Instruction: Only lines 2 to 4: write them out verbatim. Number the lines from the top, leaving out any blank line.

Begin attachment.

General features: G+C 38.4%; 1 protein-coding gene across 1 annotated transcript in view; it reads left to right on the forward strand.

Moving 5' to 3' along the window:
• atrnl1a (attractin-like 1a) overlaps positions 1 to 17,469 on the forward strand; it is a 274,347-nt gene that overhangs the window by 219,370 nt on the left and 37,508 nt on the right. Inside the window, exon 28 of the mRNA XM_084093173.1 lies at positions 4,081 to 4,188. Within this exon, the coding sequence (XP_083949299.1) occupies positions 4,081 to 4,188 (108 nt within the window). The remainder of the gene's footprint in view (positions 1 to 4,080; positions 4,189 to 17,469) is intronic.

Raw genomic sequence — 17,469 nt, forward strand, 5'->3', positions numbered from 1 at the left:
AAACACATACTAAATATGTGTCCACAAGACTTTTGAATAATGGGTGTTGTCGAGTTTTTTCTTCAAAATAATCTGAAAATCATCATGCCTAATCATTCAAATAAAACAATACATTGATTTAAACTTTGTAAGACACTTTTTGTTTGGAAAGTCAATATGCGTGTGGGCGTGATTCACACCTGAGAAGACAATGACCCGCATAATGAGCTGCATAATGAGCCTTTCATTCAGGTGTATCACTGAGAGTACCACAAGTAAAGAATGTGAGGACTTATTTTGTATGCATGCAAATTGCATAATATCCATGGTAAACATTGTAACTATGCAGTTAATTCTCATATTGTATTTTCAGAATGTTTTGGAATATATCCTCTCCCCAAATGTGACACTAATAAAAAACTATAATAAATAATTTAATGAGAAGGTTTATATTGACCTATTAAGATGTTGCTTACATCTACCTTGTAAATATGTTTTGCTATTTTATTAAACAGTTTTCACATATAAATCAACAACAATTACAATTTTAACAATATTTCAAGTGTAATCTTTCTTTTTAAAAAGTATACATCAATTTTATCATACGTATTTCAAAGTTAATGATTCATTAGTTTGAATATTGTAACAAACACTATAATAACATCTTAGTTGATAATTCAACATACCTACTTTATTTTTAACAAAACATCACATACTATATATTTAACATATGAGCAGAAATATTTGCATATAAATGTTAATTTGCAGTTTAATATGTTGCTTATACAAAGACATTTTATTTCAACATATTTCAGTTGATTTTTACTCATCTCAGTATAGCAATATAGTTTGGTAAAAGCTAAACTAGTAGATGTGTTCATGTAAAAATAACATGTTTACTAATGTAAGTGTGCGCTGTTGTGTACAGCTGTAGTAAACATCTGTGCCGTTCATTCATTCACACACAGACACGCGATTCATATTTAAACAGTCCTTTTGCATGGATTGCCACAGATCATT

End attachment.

Moving 5' to 3' along the window:
• atrnl1a (attractin-like 1a) overlaps positions 1 to 17,469 on the forward strand; it is a 274,347-nt gene that overhangs the window by 219,370 nt on the left and 37,508 nt on the right. Inside the window, exon 28 of the mRNA XM_084093173.1 lies at positions 4,081 to 4,188. Within this exon, the coding sequence (XP_083949299.1) occupies positions 4,081 to 4,188 (108 nt within the window). The remainder of the gene's footprint in view (positions 1 to 4,080; positions 4,189 to 17,469) is intronic.

Raw genomic sequence — 17,469 nt, forward strand, 5'->3', positions numbered from 1 at the left: